#06-174

Complete

Date Full Report Received

06/16/2008

Date Abstract Report Received

06/16/2008

Investigation

Institution:
Primary Investigator:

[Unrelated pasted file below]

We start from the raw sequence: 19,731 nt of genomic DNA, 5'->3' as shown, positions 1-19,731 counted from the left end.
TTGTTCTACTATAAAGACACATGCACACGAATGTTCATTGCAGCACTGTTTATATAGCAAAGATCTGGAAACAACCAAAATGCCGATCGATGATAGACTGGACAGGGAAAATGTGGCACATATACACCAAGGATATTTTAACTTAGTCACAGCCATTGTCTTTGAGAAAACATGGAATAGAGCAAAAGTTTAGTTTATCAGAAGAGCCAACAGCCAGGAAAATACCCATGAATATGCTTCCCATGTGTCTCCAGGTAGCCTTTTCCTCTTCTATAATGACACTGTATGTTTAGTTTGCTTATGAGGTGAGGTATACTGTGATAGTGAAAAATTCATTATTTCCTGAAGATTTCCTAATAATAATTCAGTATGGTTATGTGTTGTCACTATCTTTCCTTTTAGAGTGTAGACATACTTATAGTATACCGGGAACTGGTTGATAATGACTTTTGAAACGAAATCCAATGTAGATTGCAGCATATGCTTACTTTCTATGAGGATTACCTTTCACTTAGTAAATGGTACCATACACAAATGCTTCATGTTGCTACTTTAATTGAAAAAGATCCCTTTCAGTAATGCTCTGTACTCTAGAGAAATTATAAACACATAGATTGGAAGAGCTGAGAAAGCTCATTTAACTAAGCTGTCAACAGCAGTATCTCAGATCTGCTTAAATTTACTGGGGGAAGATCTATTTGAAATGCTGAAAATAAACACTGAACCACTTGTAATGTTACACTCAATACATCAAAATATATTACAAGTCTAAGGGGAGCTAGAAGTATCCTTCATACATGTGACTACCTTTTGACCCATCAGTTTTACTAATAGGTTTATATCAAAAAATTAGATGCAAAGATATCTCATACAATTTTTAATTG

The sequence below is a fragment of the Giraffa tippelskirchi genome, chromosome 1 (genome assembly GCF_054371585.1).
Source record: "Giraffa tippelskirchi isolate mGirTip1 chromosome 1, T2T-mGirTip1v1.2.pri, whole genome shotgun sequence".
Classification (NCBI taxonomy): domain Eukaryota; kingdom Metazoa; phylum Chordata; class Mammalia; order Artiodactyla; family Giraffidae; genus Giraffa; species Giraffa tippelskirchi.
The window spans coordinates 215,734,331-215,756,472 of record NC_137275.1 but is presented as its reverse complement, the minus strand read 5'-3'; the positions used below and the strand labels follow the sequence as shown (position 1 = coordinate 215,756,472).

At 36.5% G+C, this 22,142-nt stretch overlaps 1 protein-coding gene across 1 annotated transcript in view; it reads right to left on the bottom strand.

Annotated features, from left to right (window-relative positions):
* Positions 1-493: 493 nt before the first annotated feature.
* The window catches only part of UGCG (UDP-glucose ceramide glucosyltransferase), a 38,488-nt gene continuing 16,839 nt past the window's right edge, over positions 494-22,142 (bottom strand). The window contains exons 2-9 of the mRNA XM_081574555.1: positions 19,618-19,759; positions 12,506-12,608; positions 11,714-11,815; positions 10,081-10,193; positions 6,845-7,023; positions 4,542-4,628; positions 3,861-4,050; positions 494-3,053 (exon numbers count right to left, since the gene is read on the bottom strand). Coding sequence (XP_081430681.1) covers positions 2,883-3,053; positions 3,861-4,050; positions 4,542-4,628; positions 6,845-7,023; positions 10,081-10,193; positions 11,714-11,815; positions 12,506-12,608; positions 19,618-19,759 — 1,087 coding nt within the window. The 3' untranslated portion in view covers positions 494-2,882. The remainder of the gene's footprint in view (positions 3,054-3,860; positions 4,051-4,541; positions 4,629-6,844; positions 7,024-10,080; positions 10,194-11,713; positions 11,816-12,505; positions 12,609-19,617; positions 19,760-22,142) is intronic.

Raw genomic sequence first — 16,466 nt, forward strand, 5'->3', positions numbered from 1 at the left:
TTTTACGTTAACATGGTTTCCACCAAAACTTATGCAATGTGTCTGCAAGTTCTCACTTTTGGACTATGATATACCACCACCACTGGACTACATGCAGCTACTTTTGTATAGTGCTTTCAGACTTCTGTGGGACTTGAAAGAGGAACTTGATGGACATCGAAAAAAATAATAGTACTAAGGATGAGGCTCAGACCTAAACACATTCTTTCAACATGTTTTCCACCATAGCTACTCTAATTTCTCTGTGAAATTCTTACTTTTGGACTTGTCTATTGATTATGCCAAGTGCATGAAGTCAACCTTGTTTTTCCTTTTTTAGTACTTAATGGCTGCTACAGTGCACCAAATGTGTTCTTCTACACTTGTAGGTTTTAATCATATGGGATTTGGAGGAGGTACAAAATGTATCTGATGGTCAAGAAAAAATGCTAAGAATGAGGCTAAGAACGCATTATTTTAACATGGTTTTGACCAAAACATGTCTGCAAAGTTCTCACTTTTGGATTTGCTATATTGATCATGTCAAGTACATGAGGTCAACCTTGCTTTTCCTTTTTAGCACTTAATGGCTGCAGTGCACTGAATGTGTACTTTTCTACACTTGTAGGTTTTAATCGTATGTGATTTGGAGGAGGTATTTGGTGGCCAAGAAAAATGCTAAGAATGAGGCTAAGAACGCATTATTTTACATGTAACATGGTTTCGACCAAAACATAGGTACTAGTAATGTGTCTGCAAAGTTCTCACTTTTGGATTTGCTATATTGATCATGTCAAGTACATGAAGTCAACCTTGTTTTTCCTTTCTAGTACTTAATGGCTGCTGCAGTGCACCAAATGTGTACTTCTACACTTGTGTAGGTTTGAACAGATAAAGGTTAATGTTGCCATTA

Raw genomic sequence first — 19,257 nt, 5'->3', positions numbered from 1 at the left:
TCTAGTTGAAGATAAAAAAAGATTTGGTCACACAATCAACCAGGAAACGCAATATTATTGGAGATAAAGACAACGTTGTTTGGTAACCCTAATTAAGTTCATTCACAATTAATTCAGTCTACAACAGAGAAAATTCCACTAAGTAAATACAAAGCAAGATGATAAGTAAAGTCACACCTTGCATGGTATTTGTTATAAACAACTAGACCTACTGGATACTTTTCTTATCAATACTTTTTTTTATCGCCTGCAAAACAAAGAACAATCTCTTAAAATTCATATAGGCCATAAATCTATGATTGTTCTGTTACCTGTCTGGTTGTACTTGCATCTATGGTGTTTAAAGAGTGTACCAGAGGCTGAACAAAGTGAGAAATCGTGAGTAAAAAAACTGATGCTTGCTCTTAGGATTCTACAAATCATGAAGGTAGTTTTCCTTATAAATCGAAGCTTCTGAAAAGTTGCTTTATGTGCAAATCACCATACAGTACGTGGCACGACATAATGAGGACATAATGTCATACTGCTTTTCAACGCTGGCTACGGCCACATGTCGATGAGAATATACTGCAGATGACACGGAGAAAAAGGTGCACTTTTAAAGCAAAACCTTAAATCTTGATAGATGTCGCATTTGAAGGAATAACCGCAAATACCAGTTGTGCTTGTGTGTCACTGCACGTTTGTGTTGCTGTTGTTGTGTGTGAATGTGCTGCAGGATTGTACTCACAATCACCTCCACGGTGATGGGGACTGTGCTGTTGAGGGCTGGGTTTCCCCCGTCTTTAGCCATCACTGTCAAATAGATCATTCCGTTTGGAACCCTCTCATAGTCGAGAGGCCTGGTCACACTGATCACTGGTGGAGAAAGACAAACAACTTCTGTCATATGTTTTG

Current vaccines have not met the needs of producers who want to control and eliminate PRRS. Development of vaccines that elicit protective anti-viral immune responses requires identification of common viral epitopes that stimulate cellular responses to all/most PRRSV isolates. Many antibody epitopes, especially the important serum neutralizing epitopes, are viral isolate specific. This project had one objective: to refine the methodology needed to identify potentially protective T cell epitopes in PRRSV proteins. Nursery pigs were inoculated with PRRSV VR-2332. Based on our previous results, pigs were maintained for 6-7 months post inoculation, by which time they had resolved the infection, as indicated by absence of serum antibody and absence of viral antigen in nodes at necropsy. Lymph nodes were collected, processed to single cell suspensions, and cultured in two types of assays: the ELISPOT assay to enumerate interferon-gamma secreting cells, and a very sensitive flow cytometric proliferation assay using a fluorescent dye to label cells in order to determine what proportion responded to a given stimulant. Peptides of 30 amino acids each, overlapping one another by 10 amino acids at each end, and based on the predicted amino acid sequence of GP5 of PRRSV VR-2332, were chemically synthesized and used as stimulants to evaluate the response of T lymphocytes from previously infected pigs to the peptides in a recall response. Our preliminary data had suggested that the peptide termed P6 stimulated interferon-gamma secretion and T cell proliferation from infected, but not from control, pigs. Additionally, several of the other peptides stimulated secretion and proliferation from some, but not all of the infected pigs. The simplest explanation was that the concentration used, 5 µg/ml of culture medium, was not optimal. The results from this project, however, indicated that 5 µg/ml was optimal for both proliferation and interferon-gamma secretion. Moreover, only P6 stimulated a recall response from all of the infected, but not the uninfected, pigs in this study, suggesting that this peptide is a candidate for inclusion in an efficacious vaccine against PRRSV. This information is important because an effective vaccine must include only those epitopes that stimulate protective recall responses against the virus, and P6 is the first T cell epitope identified that can stimulate potentially protective recall responses. Carol Wyatt, cwyatt@vet.k-state.edu